LOH AND BE­HOLD

THE DERELICT COUNTY CLARE HO­TEL ON BROAD­WAY IN SYD­NEY’S CHIP­PEN­DALE NEEDED A DE­VEL­OPER WITH A TEN­DER TOUCH, A PAS­SION FOR HER­ITAGE BUILD­INGS, AND A CAST-IRON CON­STI­TU­TION

The Australian - Wish Magazine - - Monitoring - STORY LISA ALLEN POR­TRAIT DO­MINIC LON­ER­A­GAN

You can tell a lot about Loh Lik Peng from the cut of his clothes. Born in Ire­land to Sin­ga­porean par­ents, he trained as a lawyer in Eng­land; but to­day he is decked out in the uni­form of the new-breed designer hote­lier: checked shirt over blue jeans. Since 2002, the unas­sum­ing Loh has as­sem­bled a port­fo­lio of seven bou­tique ho­tels and 20 glam­orous restau­rants in Sin­ga­pore, Hong Kong, Shang­hai, Paris and Lon­don.

Life was rel­a­tively sim­ple, un­til Loh, founder of the Un­listed Col­lec­tion brand of ho­tels and restau­rants, launched him­self on Syd­ney. His mission: to con­vert the derelict her­itage-listed County Clare pub and Carl­ton & United Brew­ery of­fices in Chip­pen­dale into an ul­tra-luxe 62-room bou­tique ho­tel with rooftop pool and three restau­rants — one boasting Miche­lin-starred Bri­tish chef Ja­son Ather­ton, who runs the 22 Ships tapas bar for Loh in Hong Kong’s Wan Chai.

The Old Clare Ho­tel, due to open in Au­gust, will be a cen­tre­piece of the $2 bil­lion re­de­vel­op­ment of the for­mer CUB site as Cen­tral Park. To date the com­plex con­ver­sion has in­volved the de­sign of more than 20 room lay­outs with some suites show­cas­ing the pub’s old bars and oth­ers tucked high in the new loft. Adding to the com­plex­ity, for the old board­room to be pre­served it had to be suspended in mid-air for six months while the rest of the build­ing was de­mol­ished around it. With cost blowouts and the need to deploy 120 con­struc­tion staff on a dif­fi­cult site in busy Kens­ing­ton Street, Chip­pen­dale, the progress of the ho­tel has not been smooth.

“My sit­u­a­tion was that by the time we were look­ing at de­tailed cost­ings and stuff it was too late. Too late to turn back,” says Loh. “Ob­vi­ously I don’t want to lose my pants over it,” he adds, laugh­ing. “And re­ally, [Un­listed Col­lec­tion] ho­tels are not purely about fi­nan­cial re­turns. Of­ten it’s re­ally be­cause you fall in love with a project and there is a huge amount of pas­sion, rather than pure num­bers — oth­er­wise you are right, we would never have come to Syd­ney.”

In his quest to build a designer ho­tel in an unloved spot, Loh is tread­ing sim­i­lar wa­ters to hote­lier James Bail­lie, of Lord Howe Is­land’s famed Capella Lodge and Kan­ga­roo Is­land’s Great South­ern Lodge. Bail­lie re­cently pulled the plug on the devel­op­ment of a luxe $1000-a-night bou­tique ho­tel in Syd­ney’s The Rocks be­cause it got too dif­fi­cult and too ex­pen­sive.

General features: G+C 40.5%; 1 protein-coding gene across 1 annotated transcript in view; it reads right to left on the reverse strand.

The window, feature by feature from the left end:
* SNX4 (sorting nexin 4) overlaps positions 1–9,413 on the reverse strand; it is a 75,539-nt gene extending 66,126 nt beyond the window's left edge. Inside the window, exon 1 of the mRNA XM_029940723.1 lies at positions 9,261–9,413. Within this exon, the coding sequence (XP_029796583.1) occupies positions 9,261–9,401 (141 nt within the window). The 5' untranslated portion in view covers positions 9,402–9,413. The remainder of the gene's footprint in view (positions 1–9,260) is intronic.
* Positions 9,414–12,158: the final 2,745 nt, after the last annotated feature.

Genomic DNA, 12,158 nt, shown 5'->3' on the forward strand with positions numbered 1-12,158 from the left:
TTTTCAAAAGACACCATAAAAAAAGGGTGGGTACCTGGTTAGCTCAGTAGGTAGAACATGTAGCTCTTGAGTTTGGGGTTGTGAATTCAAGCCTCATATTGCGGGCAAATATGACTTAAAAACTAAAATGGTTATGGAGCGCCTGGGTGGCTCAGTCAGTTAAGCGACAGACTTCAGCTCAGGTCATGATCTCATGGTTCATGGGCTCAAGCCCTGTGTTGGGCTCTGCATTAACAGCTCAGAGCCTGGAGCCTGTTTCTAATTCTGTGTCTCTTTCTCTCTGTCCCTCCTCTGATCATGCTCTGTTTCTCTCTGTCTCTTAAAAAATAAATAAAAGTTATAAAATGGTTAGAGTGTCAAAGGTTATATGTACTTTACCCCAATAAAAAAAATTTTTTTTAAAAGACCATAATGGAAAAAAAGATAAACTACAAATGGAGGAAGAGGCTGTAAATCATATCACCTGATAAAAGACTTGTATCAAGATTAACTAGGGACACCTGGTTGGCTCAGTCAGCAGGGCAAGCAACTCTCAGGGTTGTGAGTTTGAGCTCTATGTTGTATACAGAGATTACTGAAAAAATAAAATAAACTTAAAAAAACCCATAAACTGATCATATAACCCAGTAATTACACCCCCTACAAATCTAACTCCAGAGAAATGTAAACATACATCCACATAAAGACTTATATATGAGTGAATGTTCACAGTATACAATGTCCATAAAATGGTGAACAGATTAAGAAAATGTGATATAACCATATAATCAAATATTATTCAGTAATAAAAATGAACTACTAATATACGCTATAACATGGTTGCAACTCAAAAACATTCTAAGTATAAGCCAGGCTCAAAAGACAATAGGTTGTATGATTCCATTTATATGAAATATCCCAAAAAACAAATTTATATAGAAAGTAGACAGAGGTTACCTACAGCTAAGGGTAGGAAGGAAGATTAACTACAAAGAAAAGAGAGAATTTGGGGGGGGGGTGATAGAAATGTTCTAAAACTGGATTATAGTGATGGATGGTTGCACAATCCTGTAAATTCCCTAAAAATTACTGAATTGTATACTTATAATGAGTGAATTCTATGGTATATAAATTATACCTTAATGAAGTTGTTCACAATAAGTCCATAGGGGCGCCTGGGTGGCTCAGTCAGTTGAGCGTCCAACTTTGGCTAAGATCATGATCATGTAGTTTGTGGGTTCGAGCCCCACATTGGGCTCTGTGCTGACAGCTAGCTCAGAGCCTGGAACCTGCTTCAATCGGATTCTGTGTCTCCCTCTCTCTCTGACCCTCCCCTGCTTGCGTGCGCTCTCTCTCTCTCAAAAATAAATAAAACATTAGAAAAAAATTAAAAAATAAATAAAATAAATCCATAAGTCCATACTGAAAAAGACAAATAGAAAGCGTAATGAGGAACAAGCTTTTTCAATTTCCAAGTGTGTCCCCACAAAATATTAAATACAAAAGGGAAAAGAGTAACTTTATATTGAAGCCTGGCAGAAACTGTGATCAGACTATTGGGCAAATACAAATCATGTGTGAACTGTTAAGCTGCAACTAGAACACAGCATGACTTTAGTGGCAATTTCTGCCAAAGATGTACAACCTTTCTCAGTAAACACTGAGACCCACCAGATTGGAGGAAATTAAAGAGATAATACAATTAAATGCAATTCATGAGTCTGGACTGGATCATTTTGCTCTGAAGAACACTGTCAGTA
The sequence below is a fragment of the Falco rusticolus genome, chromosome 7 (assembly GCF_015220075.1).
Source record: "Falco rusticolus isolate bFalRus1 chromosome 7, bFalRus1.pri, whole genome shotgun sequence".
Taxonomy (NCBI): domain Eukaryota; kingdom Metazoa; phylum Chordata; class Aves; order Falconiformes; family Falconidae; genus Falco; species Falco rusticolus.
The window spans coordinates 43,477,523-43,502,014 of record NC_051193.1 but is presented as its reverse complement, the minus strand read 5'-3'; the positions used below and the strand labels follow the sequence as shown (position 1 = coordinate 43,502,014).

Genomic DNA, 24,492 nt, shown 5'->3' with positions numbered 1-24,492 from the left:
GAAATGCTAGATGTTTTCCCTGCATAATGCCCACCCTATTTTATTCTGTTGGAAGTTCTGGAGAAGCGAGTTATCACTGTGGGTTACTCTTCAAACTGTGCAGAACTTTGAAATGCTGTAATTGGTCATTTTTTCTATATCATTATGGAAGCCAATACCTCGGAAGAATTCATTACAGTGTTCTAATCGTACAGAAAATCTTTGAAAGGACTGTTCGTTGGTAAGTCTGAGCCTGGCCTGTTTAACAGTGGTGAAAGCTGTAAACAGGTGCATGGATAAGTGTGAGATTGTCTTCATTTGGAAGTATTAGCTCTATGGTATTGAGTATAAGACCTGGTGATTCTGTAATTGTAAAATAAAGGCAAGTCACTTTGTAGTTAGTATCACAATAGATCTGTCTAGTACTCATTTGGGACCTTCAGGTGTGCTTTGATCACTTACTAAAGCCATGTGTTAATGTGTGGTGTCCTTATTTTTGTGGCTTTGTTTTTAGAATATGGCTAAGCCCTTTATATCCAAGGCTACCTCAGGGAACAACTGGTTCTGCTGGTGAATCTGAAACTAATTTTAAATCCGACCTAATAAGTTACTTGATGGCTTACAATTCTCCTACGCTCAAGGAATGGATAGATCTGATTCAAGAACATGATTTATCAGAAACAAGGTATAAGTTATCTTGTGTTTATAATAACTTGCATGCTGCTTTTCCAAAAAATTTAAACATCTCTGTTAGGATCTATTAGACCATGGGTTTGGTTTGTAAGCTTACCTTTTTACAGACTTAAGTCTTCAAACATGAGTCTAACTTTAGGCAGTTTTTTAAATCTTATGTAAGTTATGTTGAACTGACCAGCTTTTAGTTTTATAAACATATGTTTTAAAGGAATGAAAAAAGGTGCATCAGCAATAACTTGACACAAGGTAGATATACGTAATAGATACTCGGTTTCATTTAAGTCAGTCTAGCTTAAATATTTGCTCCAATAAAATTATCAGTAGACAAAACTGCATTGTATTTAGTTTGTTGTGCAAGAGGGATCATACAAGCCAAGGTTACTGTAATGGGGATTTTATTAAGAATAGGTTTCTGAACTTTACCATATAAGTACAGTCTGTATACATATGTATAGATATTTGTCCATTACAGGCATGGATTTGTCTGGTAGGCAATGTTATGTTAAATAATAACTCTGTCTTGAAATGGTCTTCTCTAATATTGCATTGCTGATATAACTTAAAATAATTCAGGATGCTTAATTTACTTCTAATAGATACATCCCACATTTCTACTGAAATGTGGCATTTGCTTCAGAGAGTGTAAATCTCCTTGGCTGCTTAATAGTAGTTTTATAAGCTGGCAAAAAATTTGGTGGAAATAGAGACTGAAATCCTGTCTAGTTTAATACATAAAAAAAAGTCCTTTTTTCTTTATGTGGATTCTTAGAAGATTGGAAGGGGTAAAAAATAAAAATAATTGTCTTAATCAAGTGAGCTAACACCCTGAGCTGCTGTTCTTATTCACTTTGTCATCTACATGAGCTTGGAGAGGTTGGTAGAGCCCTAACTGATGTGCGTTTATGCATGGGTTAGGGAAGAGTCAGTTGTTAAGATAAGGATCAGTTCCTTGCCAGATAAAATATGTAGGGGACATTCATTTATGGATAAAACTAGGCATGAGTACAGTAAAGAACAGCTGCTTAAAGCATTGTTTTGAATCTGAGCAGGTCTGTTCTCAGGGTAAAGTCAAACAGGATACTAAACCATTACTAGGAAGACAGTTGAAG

Mid­dle Eastern air­line Emi­rates also ran foul of bu­reau­crats when it at­tempted to de­velop a luxury re­sort near Syd­ney’s Blue Moun­tains. There was a di­a­bol­i­cal four-year hia­tus be­fore a sod was turned on the project now called Emi­rates Wol­gan Val­ley One&Only.

“Yes, I prob­a­bly can un­der­stand Bail­lie pulling out,” Loh says. “Yes def­i­nitely. He had the same ar­chi­tect as me, Tonkin Zu­laikha Greer. I know a lit­tle bit about the tra­vails that he went through. Yes I do to­tally un­der­stand it.”

Back in 2011, Loh was in­tro­duced to the Clare site in Chip­pen­dale by the de­vel­oper of the Cen­tral Park precinct, whom he knows as “Un­cle Stan­ley”. The Sin­ga­porean doc­tor and prop­erty de­vel­oper Stan­ley Quek is not ac­tu­ally a re­la­tion but an old fam­ily friend — Loh’s fa­ther lec­tured Quek in medicine at Trinity Col­lege in Dublin. Since then Quek has spent 20 years de­vel­op­ing luxury hous­ing in Lon­don and Sin­ga­pore and has a per­sonal net worth of mil­lions of dol­lars.

“Un­cle Stan­ley de­scribed the prop­erty to me, I came over, I looked at it and I thought ‘Wow, this is the kind of project I love’,” says Loh, who spe­cialises in open­ing bou­tique ho­tels in long-aban­doned ar­eas. “It was a prop­erty that was right up my street. Un­cle Stan­ley knew it was a prop­erty right up my street. He was preach­ing to the con­verted, re­ally. Projects that are suit­able usu­ally find you, I think. It was more or less love at first sight.”

De­spite the fam­ily con­nec­tions, con­vert­ing the Clare build­ing into a luxe bou­tique ho­tel is one of the hard­est con­ver­sion projects Loh says he has ever taken on. And he has had some tough ones, such as turn­ing the im­pos­ing Beth­nal Green Town Hall in Lon­don’s East End, which had been derelict since the 1980s, into an op­u­lent 98room ho­tel, now trad­ing strongly as the Town Hall Ho­tel.

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